The Posada always ends with a piñata. That’s 9 pinatas a week for most churches, and at least two or three per school, family or neighborhood party. Don't forget the January piñatas for New Year's and Dia de Los Reyes - Three Kings Day.
If you start to do the piñata math, it adds up to a mind boggling exponential demand curve for piñatas during the holidays. From November to January the mercados are filled to the rafters with gravity and fire-code defying assortment of piñatas and mountains of candy, fruit, nuts and small toys for stuffing.
You will see piñatas bristling out of taxis and tied to the tops of vehicles. You'll practice defensive piñata avoidance on the bus so you don't crush your neighbor's piñata (or get your eye poked out) when the bus lurches to a stop. Its colorful, crazy and one of my favorite things about the Mexican spirit in the city this time of year.
Much like Halloween in the US, la gente have adapted the Posada tradition to adult preferences - i.e. a great excuse for a blow out party. Families or neighborhoods might organize one or two Posada parties, and the mix of Posada vs. Par-tay depends on the organizers.
At this party, the music stops for a few minutes, and someone mentions the Posada. When it becomes apparent that the music (and drinking) will not resume until after the Posada observance, the crowd amiably gathers into a clump around a young girl carrying a statue of Joseph. She asks Sergio’s comadre to carry a statue of the Virgin.
I thought we were going to walk around the square across from the house - but our Posada journey takes us a few steps around the corner of the driveway to the front door. “Joseph” knocks, we all recite a very abbrieveated section of the long traditional verses printed in our booklet. A smaller group of guests inside the house answer back.
I don’t understand all the verses, but they are meant to convince the "innkeeper" of our plight, standing out in the cold with no shelter. This “innkeeper” is a pushover - in about 2 minutes the doors open, and we all crowd into the house. Mary and Joseph are safely tucked into a manger display that is so large a small child could (and probably does) play in it. The manger has taken over the living room alongside a fabulously gaudy pink aluminum Christmas tree and assorted Disney themed Christmas decorations.
Posada completed with success, the crowd continues through the kitchen, pausing to refill cups from an impressive assortment of booze and refrescos on the BYOB&share bar. We upgrade our punch with some rum. There are tortillas and taco fillings on the kitchen table - your choice of shredded chicken or diced pork feet, kept warm in foil trays, surrounded by all the trimmings - onion, crema, several salsas, and cilantro.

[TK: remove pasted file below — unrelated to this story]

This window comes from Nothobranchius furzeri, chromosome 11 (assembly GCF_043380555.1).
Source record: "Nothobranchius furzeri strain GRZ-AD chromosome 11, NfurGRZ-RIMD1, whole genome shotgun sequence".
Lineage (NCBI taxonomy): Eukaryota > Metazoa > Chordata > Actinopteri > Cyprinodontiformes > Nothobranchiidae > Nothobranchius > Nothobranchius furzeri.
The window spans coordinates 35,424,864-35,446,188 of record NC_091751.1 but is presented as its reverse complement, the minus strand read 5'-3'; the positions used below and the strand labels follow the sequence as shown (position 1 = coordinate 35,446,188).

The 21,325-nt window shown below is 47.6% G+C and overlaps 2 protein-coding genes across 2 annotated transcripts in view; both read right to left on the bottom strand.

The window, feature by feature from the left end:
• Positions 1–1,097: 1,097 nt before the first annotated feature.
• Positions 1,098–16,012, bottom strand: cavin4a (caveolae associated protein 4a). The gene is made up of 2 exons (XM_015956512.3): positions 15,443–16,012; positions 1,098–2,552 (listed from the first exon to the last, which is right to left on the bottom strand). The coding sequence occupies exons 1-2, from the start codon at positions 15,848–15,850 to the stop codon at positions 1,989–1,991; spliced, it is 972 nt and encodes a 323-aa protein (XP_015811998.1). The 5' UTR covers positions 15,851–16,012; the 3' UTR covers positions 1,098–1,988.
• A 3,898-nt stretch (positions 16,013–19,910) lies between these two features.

We exit out the back door to where the Piñata is waiting. Kids get first dibs at the smacking, then adults. Sergio takes his turn. Adults have to wear a blindfold, so there he is, flailing blind and wild, almost smacking some people at the perimeter, including his comadre! I expect someone to pause the fun and redirect him to a safer setup, but everyone simply laughs, shouts, and moves back. He succeeds in dismembering the piñata but does not break it. After a few more tries, a teenager delivers the final blow, and the floor is quickly covered with fruit and candy.
Having fulfilled the minimum acceptable observance of a traditional Posada, everyone returns to the Party. The soloist is joined by 4 other young guapissimo musicians. Now we have a band! They fire up a fearless set of 50's rock; 50’s and 60's music is really popular in Mexico City right now, I don’t know why, but I've been hearing it since I got here. They are also loco for the Beatles.
It's after 1 a.m.; the dance floor fills with people from ages 5 to 75. I grab my Mexican, who can dance to any music and look fabulous doing it, and we join the driveway disco. Even though the songs are not my favorites, this is the music of my culture, and for once I do know how to move to the music in Mexico!
I blame the music, the spiked punch, and the genuine, relaxed joy of the crowd for giving me my second wind. We stay until 3 at this party that I had been dreading upon arrival. When the band finally refuses to do another “encore”, everyone says goodbye to all (which takes 20 minutes at least, because courtesy dictates that we literally say goodbye to all, one by one, chat a bit and promise to see everyone very soon). We virtually flag down an Uber as we complete my very first Mexico City Posada, arriving about 30 minutes later at our AirBnB apartment across town.